There was an occasion during the life of the Optina Elder Leonid (Lev in the Great Schema), who died in 1841. The father of one of his disciples, Paul Tambovtsev, had died an unhappy and violent death by suicide. The loving son was deeply grieved by this and poured out his sorrow before the elder thus: “The hapless end of my father is a heavy cross for me. I am now upon a cross whose pain will accompany me to the grave. While imagining the terrible eternity of sinners, where there is no more repentance, I am tortured by the image of the eternal torments that await my father who died without repentance. Tell me, father, how I can console myself in this present grief?” The elder answered, “Entrust both yourself and your father’s fate to the will of the Lord, which is all-wise, all powerful. Do not tempt the miracles of the All-high, but strive through humility to strengthen yourself within the bounds of tempered sorrow. Pray to the All-good Creator, thus fulfilling the duty of the love and obligation of a son.” Question: “But how is one to pray for such persons?” Answer: “In the spirit of the virtuous and wise, thus: ‘Seek out, O Lord, the perishing soul of my father: if it is possible, have mercy! Unfathomable are Thy judgments. Do not account my prayer as sin. But may Thy holy will be done!’ Pray simply, without inquiring, entrusting your heart to the right hand of the All-high. Of course, so grievous a death for your father was not the will of God, but now it rests completely in the will of Him Who is able to hurl both soul and body into the fiery furnace, of Him Who both humbles and lifts up, puts to death and brings to life, takes down to Hell and leads up therefrom. And He is so compassionate, almighty and filled with love that before His highest goodness the good qualities of all those born on earth are nothing. You say, ‘I love my father, therefore I grieve inconsolably.’ That is right. But God loved and loves him incomparably more than you. And so, it remains for you to entrust the eternal lot of your father to the goodness and compassion of God, and if it is His good will to show mercy, who can oppose Him?”"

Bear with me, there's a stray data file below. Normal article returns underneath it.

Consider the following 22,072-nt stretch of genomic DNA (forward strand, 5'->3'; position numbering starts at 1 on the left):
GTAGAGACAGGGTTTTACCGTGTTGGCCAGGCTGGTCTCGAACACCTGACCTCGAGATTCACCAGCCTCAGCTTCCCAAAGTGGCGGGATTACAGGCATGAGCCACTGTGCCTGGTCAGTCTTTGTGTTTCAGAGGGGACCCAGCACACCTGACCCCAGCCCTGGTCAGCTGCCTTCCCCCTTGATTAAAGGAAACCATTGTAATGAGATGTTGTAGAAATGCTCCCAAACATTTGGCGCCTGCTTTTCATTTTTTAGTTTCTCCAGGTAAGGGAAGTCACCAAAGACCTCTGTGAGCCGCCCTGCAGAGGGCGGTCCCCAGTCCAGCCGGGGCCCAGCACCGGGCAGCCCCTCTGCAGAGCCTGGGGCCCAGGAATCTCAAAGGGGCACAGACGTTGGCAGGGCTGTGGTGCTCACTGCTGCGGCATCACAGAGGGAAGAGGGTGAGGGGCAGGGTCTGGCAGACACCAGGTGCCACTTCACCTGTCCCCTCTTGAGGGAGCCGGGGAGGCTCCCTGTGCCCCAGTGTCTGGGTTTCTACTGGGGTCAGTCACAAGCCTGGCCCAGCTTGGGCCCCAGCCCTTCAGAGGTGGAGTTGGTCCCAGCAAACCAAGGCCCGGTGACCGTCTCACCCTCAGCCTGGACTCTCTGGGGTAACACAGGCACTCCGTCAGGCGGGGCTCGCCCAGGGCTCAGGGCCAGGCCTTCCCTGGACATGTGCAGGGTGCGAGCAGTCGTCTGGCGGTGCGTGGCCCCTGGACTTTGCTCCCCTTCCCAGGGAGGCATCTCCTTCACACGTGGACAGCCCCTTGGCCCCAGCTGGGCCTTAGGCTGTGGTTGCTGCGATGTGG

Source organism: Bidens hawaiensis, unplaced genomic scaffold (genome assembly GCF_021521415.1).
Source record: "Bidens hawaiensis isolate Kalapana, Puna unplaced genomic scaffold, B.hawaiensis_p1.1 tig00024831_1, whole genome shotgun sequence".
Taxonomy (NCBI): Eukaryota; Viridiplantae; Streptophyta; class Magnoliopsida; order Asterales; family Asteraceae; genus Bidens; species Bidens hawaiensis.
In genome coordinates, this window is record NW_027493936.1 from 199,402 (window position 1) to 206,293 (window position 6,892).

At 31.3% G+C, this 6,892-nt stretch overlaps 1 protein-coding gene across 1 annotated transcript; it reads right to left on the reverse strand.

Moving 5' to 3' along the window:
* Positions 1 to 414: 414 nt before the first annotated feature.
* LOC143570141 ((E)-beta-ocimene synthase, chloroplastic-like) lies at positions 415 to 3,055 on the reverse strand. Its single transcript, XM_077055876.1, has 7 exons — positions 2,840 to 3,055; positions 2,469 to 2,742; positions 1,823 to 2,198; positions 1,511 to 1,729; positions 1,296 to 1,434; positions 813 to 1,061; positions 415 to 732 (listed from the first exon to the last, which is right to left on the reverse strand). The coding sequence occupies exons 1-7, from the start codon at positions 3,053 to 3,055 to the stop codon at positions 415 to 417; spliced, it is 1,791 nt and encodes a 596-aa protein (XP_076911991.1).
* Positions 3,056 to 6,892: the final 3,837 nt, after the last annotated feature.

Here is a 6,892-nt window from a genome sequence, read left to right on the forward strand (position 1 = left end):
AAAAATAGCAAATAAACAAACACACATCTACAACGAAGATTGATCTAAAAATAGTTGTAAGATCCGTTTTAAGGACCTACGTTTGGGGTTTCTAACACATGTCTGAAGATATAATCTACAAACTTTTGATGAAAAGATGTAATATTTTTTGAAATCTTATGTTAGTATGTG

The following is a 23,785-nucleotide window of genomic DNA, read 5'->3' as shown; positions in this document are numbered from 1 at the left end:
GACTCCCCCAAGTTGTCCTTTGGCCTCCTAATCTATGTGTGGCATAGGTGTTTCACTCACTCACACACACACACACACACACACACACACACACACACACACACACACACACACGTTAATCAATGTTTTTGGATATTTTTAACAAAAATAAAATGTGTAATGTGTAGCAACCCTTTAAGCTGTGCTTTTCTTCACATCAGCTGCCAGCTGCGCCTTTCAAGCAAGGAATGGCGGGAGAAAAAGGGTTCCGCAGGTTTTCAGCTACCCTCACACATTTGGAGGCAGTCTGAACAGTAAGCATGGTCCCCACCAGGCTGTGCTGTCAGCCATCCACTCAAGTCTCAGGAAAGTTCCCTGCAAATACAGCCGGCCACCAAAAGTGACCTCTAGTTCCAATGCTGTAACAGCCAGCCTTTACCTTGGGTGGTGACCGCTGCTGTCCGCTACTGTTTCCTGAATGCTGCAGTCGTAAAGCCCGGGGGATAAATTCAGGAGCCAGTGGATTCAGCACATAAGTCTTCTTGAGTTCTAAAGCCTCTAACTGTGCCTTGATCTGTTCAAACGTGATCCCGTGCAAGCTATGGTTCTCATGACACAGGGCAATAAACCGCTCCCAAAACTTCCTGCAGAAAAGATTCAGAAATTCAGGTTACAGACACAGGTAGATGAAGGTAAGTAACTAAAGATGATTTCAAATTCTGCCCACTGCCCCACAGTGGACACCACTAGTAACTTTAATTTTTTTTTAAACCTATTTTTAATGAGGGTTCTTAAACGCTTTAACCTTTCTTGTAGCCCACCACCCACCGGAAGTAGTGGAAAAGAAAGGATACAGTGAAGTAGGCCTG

Excerpted from http://orthodoxinfo.com/praxis/prayer_nonorth.aspx
I have personally shared the same grief as Paul Tambovtsev. I understand the grief which is described. Some people who know me know of my grief, however, most do not. However, after 13 years, I no longer feel the need to hide this pain.
I have taken the advice as given above and I believe with a great deal of certainty in the compassion of God above all. Whatever eternity will reveal as regards my father will be according to the unfathomable mercy of God.
Take heart, any of you who have lost a loved one to suicide. We are wounded in this life by the barbs of the adversary of our souls. Yet, God is great and we can co-labor with Him for His glory and the well-being of others, even those who’ve died without repentance. If God wills to show mercy, who can oppose Him as the Elder said. Indeed, who can oppose Him? I make myself available to any reader who is grieving due to suicide. I understand the pain; I also understand the hope that one may yet hold before the Living God.